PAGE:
Under orders to move quickly on the faltering economy, Treasury Secretary Timothy Geithner is expected to unveil new rules today to limit special-interest influence involving the $700 billion financial rescue program.

Under orders to move quickly on the faltering economy, Treasury Secretary Timothy Geithner is expected to unveil new rules today to limit special-interest influence involving the $700 billion financial rescue program.

The new rules are designed to crack down on lobbyist influence over the rescue program, according to an administration official with knowledge of the changes.

This official, who spoke to The Associated Press on grounds of anonymity because the new rules had not yet been announced, said they went farther than restrictions the Bush administration imposed.

The new rules will restrict the contact officials can have with lobbyists in connection with applications for funds from the bailout program, the official said. This official said the rules, which are aimed at making sure political influence is not a factor in awarding rescue money, will take as a model the limits that are imposed on political lobbying of the Treasury Department on tax matters.

In making required reports to Congress on the operation of the $700 billion rescue program, officials will have to certify that each investment decision was based only on objective criteria and the facts of each case. The rescue program will be required to publish a detailed description of the review process conducted in making the awards, and no bank will be considered for an award unless it was recommended for the assistance by the firm’s primary bank regulator.

The new rules are coming in the wake of new lobbying reports filed with the government showing some big banks had stepped up their lobbying efforts late last year even as they received billions of dollars from the bailout program.

The outgoing Bush administration committed the first $350 billion of the rescue fund in ways that left many lawmakers fuming about a lack of accountability and transparency in the program. While lawmakers failed in an effort to block release of the second $350 billion, the Obama administration said it would institute a number of reforms.

Along with the new lobbying rules, the administration has pledged to better track lending patterns by financial institutions to ensure they are using the government assistance to increase lending. The Obama administration also has sought to limit executive compensation at institutions receiving government support and prevent shareholders at those companies from benefiting at taxpayers’ expense.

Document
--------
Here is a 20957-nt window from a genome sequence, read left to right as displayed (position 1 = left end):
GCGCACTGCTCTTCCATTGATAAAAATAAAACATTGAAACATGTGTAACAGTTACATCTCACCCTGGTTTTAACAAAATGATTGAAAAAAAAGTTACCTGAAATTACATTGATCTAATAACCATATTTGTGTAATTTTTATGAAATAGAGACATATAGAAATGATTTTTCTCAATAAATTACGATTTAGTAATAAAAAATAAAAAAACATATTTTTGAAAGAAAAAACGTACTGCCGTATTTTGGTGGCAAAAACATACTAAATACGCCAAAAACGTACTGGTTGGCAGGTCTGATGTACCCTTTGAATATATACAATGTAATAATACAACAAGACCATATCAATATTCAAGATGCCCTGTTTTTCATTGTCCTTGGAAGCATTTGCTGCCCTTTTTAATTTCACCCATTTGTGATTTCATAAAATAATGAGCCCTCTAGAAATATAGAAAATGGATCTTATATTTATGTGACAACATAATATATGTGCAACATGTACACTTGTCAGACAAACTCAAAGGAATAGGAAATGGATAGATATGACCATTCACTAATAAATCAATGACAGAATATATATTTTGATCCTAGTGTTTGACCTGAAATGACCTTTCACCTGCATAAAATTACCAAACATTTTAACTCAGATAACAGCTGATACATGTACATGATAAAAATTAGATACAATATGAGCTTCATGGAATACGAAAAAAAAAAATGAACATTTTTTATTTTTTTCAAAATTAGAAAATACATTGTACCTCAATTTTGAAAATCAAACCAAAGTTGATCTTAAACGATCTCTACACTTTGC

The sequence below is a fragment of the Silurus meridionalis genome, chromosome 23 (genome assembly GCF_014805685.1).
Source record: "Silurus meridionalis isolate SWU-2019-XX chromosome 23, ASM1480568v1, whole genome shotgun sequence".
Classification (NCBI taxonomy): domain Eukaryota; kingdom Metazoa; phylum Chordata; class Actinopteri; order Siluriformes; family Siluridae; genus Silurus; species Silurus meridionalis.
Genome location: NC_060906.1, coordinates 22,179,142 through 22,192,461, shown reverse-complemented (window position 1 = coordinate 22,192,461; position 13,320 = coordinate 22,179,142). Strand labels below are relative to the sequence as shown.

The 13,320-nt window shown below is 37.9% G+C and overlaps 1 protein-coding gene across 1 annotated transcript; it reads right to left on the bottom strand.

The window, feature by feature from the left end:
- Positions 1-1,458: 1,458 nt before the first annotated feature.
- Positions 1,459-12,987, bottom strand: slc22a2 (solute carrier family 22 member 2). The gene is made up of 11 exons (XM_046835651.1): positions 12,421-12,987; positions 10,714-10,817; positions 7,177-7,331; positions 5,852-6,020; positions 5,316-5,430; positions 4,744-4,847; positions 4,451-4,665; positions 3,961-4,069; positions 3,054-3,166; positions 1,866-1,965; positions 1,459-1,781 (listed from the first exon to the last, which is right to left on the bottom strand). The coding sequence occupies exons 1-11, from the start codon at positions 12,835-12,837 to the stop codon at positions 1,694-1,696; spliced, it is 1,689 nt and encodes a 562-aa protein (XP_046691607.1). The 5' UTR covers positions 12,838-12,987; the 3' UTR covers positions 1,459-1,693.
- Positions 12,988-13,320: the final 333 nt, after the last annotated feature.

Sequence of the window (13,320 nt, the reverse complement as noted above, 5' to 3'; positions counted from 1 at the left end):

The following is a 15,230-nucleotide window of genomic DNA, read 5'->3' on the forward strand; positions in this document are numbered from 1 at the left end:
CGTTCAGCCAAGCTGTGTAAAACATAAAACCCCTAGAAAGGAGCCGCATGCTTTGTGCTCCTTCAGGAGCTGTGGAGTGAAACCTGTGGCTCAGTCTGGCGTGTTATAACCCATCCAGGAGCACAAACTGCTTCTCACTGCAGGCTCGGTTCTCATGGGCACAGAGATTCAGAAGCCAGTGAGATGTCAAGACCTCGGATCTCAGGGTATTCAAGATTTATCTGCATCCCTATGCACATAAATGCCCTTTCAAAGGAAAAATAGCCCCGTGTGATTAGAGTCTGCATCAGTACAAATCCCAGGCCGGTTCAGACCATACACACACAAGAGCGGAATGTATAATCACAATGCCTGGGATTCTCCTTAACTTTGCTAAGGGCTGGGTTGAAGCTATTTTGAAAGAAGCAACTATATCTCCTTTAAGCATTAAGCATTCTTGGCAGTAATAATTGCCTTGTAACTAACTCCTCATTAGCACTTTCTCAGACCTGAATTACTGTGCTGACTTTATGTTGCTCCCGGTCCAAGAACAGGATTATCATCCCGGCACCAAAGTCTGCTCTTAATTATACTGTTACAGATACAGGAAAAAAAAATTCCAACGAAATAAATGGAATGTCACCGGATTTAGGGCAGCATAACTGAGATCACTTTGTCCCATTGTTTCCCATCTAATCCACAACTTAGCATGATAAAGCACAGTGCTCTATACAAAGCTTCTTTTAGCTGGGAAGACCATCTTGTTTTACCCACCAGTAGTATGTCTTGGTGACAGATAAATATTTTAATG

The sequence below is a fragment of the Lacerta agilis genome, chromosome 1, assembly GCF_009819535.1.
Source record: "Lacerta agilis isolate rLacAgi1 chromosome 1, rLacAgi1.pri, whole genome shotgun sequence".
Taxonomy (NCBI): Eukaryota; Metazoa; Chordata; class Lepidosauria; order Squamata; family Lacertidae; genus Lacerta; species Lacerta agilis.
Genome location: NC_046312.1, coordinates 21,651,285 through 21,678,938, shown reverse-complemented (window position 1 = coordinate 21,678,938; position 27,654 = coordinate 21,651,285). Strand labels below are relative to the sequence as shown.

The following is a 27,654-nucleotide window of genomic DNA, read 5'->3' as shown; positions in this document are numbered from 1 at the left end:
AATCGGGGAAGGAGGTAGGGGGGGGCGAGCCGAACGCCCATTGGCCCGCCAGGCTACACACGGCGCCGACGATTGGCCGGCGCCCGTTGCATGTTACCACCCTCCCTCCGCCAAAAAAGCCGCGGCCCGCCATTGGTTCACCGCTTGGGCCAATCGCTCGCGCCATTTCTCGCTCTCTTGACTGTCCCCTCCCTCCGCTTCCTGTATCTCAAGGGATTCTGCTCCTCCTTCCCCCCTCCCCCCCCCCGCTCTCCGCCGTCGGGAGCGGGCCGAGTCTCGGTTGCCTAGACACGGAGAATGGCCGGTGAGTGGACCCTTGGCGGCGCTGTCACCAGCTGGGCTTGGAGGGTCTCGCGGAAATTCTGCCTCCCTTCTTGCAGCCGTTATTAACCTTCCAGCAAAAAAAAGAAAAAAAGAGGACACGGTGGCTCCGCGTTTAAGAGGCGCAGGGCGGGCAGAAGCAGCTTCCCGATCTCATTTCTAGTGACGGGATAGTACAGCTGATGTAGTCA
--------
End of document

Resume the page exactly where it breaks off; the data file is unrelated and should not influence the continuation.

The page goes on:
In addition to unveiling the new lobbying rules, Geithner had scheduled a busy first full day as the nation’s 75th treasury secretary. He was scheduled to meet with senior Treasury staff on initiatives to reform the current financial regulatory structure, something the administration has promised to address quickly in an effort to prevent another financial crisis.

The staff meetings were also to focus on efforts to overhaul the financial rescue program. The new administration has pledged to devote at least $50 billion of the second $350 billion toward helping people avoid losing their homes because of mortgage foreclosures.

Geithner was also scheduled to participate in the president’s daily economic briefing, which the administration initiated after Obama took office. It is modeled after the president’s daily security briefing.

Less than an hour after Geithner won Senate confirmation Monday, President Barack Obama came to the Treasury Department to participate in a swearing-in ceremony and to project a sense of urgency on the part of the new administration in combatting the country’s deepening economic troubles.

“We cannot lose a day, because every day the economic picture is darkening, here and across the globe,” Obama told the audience assembled in Treasury’s ornate Cash Room.

The Senate voted 60-34 to put Geithner in charge of the administration’s economic team. Those who opposed the nomination said they could not accept Geithner’s explanation that his failure to pay $34,023 in self-employment taxes from 2001 to 2004 when he worked at the International Monetary Fund was an unintentional error.

“Nominees for positions that do not oversee tax reporting and collection have been forced to withdraw their nomination for more minor offenses,” said Sen. Mike Enzi, R-Wyo., noting that Geithner will oversee the Internal Revenue Service. “The fact that we’re in a global economic crisis is not a reason to overlook these errors.”

However, Geithner’s supporters said that he had now paid the back taxes plus interest and that Obama deserved to have someone of Geithner’s skills in financial crisis management leading the new administration’s efforts.

Geithner, 47, served as undersecretary of the treasury for international affairs during the Clinton administration and was selected to be president of the New York Federal Reserve Bank six years ago. In that position, he has been a key player in the government’s response to collapsing financial institutions and the housing and credit markets since last summer.